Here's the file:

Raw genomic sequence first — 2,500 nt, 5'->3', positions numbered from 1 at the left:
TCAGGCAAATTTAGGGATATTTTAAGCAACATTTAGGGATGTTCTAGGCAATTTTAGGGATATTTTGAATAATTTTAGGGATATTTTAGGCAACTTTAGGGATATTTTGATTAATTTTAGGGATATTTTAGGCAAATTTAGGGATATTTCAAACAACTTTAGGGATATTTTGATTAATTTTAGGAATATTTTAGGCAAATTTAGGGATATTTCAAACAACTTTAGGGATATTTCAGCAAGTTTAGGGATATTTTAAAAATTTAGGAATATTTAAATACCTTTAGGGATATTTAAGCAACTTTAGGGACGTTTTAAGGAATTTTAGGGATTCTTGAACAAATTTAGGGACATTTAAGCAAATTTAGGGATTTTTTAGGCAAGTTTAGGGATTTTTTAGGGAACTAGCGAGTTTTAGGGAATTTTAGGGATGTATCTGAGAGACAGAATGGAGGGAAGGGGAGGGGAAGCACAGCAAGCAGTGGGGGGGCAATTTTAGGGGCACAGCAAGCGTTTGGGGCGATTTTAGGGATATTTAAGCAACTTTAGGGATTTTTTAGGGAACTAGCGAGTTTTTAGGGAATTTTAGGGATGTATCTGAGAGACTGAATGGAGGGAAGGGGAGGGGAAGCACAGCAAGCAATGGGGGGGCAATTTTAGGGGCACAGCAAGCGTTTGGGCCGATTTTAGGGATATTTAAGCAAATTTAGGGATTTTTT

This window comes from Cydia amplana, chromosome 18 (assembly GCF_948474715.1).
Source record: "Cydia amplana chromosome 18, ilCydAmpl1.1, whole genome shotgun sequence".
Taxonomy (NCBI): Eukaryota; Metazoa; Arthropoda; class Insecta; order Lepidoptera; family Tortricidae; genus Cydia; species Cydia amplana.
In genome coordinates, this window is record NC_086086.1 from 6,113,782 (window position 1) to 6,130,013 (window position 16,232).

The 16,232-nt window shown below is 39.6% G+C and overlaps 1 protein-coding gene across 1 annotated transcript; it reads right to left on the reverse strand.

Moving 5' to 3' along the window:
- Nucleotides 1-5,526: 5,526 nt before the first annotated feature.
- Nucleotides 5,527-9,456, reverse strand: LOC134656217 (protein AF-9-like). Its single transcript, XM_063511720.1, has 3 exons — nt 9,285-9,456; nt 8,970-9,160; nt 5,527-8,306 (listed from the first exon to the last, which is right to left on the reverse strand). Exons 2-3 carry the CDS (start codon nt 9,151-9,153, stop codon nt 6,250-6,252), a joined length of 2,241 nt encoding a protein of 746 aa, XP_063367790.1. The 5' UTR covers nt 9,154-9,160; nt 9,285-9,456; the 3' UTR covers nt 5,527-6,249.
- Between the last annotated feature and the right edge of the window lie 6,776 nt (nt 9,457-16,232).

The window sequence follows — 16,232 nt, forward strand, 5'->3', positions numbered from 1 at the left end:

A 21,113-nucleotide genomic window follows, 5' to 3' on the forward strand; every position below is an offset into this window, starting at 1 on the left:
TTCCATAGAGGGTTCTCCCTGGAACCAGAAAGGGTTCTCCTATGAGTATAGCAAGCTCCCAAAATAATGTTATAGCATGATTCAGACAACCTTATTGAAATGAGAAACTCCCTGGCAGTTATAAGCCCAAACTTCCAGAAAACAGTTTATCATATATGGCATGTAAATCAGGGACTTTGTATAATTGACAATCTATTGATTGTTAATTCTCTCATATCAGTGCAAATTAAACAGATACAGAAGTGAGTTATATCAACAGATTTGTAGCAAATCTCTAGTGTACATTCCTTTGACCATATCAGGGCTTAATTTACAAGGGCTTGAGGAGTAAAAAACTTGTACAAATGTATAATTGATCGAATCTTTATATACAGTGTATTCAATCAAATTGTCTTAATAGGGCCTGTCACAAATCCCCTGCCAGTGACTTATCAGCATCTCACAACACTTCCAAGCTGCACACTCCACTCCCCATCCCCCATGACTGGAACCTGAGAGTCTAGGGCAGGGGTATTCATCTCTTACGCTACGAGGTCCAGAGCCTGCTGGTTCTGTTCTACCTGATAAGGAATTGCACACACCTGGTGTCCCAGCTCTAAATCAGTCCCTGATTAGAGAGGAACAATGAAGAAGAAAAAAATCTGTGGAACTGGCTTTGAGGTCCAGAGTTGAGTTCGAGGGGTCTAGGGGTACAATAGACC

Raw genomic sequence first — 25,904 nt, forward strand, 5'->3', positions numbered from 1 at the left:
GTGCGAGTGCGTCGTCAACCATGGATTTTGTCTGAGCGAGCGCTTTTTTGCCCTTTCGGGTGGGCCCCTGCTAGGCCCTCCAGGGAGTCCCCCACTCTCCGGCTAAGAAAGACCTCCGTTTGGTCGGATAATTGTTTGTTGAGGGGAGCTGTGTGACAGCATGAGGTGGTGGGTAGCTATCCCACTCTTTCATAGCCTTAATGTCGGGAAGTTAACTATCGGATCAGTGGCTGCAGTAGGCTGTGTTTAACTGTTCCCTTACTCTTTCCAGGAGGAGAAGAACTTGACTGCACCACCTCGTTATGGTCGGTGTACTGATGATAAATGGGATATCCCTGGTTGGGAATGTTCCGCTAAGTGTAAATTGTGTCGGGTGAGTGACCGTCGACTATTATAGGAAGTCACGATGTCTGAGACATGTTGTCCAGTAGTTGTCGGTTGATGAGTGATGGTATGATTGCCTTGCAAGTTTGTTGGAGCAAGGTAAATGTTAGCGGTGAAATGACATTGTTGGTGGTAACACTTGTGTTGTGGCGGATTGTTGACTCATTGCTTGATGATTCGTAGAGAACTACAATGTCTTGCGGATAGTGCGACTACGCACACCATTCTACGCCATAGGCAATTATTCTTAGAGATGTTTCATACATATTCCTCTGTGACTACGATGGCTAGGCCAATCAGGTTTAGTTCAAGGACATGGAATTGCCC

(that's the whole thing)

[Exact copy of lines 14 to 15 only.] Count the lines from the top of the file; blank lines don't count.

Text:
TTCCATAGAGGGTTCTCCCTGGAACCAGAAAGGGTTCTCCTATGAGTATAGCAAGCTCCCAAAATAATGTTATAGCATGATTCAGACAACCTTATTGAAATGAGAAACTCCCTGGCAGTTATAAGCCCAAACTTCCAGAAAACAGTTTATCATATATGGCATGTAAATCAGGGACTTTGTATAATTGACAATCTATTGATTGTTAATTCTCTCATATCAGTGCAAATTAAACAGATACAGAAGTGAGTTATATCAACAGATTTGTAGCAAATCTCTAGTGTACATTCCTTTGACCATATCAGGGCTTAATTTACAAGGGCTTGAGGAGTAAAAAACTTGTACAAATGTATAATTGATCGAATCTTTATATACAGTGTATTCAATCAAATTGTCTTAATAGGGCCTGTCACAAATCCCCTGCCAGTGACTTATCAGCATCTCACAACACTTCCAAGCTGCACACTCCACTCCCCATCCCCCATGACTGGAACCTGAGAGTCTAGGGCAGGGGTATTCATCTCTTACGCTACGAGGTCCAGAGCCTGCTGGTTCTGTTCTACCTGATAAGGAATTGCACACACCTGGTGTCCCAGCTCTAAATCAGTCCCTGATTAGAGAGGAACAATGAAGAAGAAAAAAATCTGTGGAACTGGCTTTGAGGTCCAGAGTTGAGTTCGAGGGGTCTAGGGGTACAATAGACC

Raw genomic sequence first — 25,904 nt, forward strand, 5'->3', positions numbered from 1 at the left: